CCNV V. WATT
IN THE UNITED STATES DISTRICT COURT
FOR THE DISTRICT OF COLUMBIA
THE COMMUNITY FOR CREATIVE NON-VIOLENCE, ET AL.,Plaintiffs,
Civil Action No. 81-2844
JAMES G. WATT, ET AL.,
Wednesday, November 25, 1983
The above-entitled matter came on for bearing on a temporary
restraining order, before the Honorable Charles R, Richey, United
States District Judge, Courtroom 11, commencing at approximately
RALPH TYLER, Esq.
ILENE JACOBS, Esq.
ARTHUR SPITZER, Esq,
On behalf of the Plaintiffs
CRAIG LAWRENCE, Esq.
ROYCE LAMBERTH, Esq.
RICHARD ROBBINS, Esq.
DIANE KELLY, Esq.
On behalf of the Government
Mindi L. Colchico
Official Court Reporter
6808 U.S. Courthouse
Washington, D.C. 20001
might want to call this symbolic speech, but the dictionary even
would not support you, let alone the law.
MR. TYLER: As Your Honor would know, the history of
First Amendment law has been the recognition conduct as speech
which might, in the strict dictionary sense, not have been so
recognized, the right to demonstrate, the right to picket,
wearing armbands, use of symbols, and so on. And it is our
position that in that tradition we seek the right to demonstrate
in a way which eloquently and articulately states the nature of
plaintiffs grievances namely, that persons are without homes and
they wish to make that statement to the people of the United
States, to the government of the United States, that absent their
ability to make that statement there is no likelihood of their
obtaining redress of grievances.
It is for that reason that they sought the permit
and it is for that reason that they are in court today.
Thank you, your Honor.
THE COURT: Thank you, Mr. Tyler.
MR. LAWRENCE: May it please the Court. I am Craig
Lawrence, Assistant United States Attorney. I represent the
defendants in this action. With me at counsel table are Royce
Lamberth, Assistant United States Attorney, as well as Mr.
Richard Robbins and Ms. Diane Kelly, from the Department of
Interior Solicitor's, Office.
We submit, on that basis, that the law is abundantly
clear and the law is foursquare against plaintiffs.
In their papers, plaintiffs cite no case even close to
being on point,. In their supplemental memorandum, their only
citation on which they rely that even gives an inkling dealing
with the current issue is the concurring opinion of the judge in
the denial of en banc consideration in the Vietnam Veterans
Against the War case.
THE COURT: Are you familiar with the case of the
United States versus Abney, 534 Fed 2nd 986?
MR. LAWRENCE: Yes, Your Honor. That case dealt with a
different regulation. That dealt with a loitering regulation,
THE COURT: With a what?
MR. LAWRENCE: The loitering regulation, Loitering with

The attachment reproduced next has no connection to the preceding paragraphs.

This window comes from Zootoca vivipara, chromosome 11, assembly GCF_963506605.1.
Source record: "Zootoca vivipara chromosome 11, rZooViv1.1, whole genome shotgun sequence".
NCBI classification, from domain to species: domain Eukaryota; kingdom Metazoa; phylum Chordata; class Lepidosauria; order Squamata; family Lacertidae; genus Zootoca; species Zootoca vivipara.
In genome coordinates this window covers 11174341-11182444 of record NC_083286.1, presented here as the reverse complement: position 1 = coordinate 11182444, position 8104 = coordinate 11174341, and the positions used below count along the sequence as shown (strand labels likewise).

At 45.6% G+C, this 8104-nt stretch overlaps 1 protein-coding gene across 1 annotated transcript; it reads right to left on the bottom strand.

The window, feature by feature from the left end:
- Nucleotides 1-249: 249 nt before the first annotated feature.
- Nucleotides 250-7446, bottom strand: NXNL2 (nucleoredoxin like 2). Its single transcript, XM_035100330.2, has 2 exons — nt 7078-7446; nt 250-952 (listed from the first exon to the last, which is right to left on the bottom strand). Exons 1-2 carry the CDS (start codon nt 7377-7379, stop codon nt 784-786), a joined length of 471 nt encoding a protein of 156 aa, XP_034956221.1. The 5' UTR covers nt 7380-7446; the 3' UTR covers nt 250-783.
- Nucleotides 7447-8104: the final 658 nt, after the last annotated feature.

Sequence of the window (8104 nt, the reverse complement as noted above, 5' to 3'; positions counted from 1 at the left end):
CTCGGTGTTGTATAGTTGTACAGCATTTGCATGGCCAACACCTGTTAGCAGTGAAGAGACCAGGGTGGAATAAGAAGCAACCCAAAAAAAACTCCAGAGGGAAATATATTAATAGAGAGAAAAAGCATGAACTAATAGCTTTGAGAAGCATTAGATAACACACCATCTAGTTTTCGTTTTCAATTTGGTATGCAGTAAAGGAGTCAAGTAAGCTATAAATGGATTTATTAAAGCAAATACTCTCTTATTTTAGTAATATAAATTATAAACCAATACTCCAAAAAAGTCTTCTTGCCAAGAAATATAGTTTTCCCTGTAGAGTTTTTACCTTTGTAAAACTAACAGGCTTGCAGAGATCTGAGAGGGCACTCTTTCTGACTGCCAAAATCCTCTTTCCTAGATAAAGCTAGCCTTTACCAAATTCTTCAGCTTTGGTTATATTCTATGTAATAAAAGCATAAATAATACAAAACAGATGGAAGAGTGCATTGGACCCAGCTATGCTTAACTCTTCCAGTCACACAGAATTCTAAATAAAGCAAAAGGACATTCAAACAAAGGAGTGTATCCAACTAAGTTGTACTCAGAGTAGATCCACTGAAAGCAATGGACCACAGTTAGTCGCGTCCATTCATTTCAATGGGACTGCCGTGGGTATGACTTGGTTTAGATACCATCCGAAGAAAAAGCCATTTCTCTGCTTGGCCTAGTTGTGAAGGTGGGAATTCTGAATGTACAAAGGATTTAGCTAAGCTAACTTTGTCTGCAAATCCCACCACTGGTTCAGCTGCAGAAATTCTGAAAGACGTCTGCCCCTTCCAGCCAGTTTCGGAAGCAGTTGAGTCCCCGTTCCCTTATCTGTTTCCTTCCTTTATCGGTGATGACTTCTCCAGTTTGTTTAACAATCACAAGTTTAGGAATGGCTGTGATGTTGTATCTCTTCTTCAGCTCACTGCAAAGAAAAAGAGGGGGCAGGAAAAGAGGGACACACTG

an intention to remain for more than four hours. The Court of
Appeals in that case dealt with the regulation at issue, noting
in particular that in that case the denial of the application by
the plaintiff there had been acted on some nineteen days after it
had been made by the individual. The decision there dealt with
the regulation at issue, which was not the regulations at issue
in this particular case. That was a case involving a conviction
for a violation of loitering with intent to remain for more than
four hours, and that particular regulation there was held to be
vague. Your Honor, plaintiffs do not even rely on that case as
any support for their position here.We submit that in examining the case, the Vietnam
Veterans Against the War, It is clear that the activity sought to
be engaged in by the plaintiffs in that case was deemed, by this
court, and recognized by the Court of Appeals, as characterized
by them, as part of the central aspect of their demonstration;
nevertheless, the Court of Appeals specifically held that the
camping aspect of their demonstration activity was prohibited by
the regulation properly prohibited by the regulations, and that
is specifically what was done by the Department of Interior here.
I think it is important to note that as Your Honor has
pointed out from, I believe it is, Exhibit C to the complaint,
the letter from Jack Fish to Mitch Snyder, the Department of
Interior specifically points out that it is quite proper for the
plaintiffs to engage in a demonstration to maintain their
continuing presence to show to the Executive Branch and to other
persons in that area their plight.
What the Department of Interior has not permitted and
indeed it has permitted for no group, and that is the right to
camp out in Lafayette Park or ia any of the areas, the core
memorial areas, of the Nation's Capitol.
The American Indian movement is a good example of
similar treatment, Your Honor. The American Indian
of law, in accordance with these findings announced at the Bench
The Court will be in recess until further notice,
(Whereupon, at 4:15 p.m., the hearing in the above-entitled case was concluded
This record is certified by the undersigned to be the
official transcript in the above-entitled case,
(signed) Mindi L. Colchico
Official Court Reporter
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